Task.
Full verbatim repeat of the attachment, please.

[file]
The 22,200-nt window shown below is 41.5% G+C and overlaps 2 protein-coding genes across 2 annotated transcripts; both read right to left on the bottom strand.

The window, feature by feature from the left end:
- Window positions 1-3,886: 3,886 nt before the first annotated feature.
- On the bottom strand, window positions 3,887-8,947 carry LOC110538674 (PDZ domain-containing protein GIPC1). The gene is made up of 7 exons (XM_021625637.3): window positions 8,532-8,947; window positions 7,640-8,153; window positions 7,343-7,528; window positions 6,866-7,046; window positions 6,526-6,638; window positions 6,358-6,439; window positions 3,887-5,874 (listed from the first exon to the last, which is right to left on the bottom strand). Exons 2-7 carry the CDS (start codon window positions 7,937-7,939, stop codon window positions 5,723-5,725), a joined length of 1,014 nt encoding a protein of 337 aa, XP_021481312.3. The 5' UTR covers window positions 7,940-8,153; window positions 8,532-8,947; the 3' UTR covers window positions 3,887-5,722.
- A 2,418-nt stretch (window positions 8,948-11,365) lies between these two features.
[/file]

The 22,200-nt window shown below is 41.5% G+C and overlaps 2 protein-coding genes across 2 annotated transcripts; both read right to left on the bottom strand.

The window, feature by feature from the left end:
- Window positions 1-3,886: 3,886 nt before the first annotated feature.
- On the bottom strand, window positions 3,887-8,947 carry LOC110538674 (PDZ domain-containing protein GIPC1). The gene is made up of 7 exons (XM_021625637.3): window positions 8,532-8,947; window positions 7,640-8,153; window positions 7,343-7,528; window positions 6,866-7,046; window positions 6,526-6,638; window positions 6,358-6,439; window positions 3,887-5,874 (listed from the first exon to the last, which is right to left on the bottom strand). Exons 2-7 carry the CDS (start codon window positions 7,937-7,939, stop codon window positions 5,723-5,725), a joined length of 1,014 nt encoding a protein of 337 aa, XP_021481312.3. The 5' UTR covers window positions 7,940-8,153; window positions 8,532-8,947; the 3' UTR covers window positions 3,887-5,722.
- A 2,418-nt stretch (window positions 8,948-11,365) lies between these two features.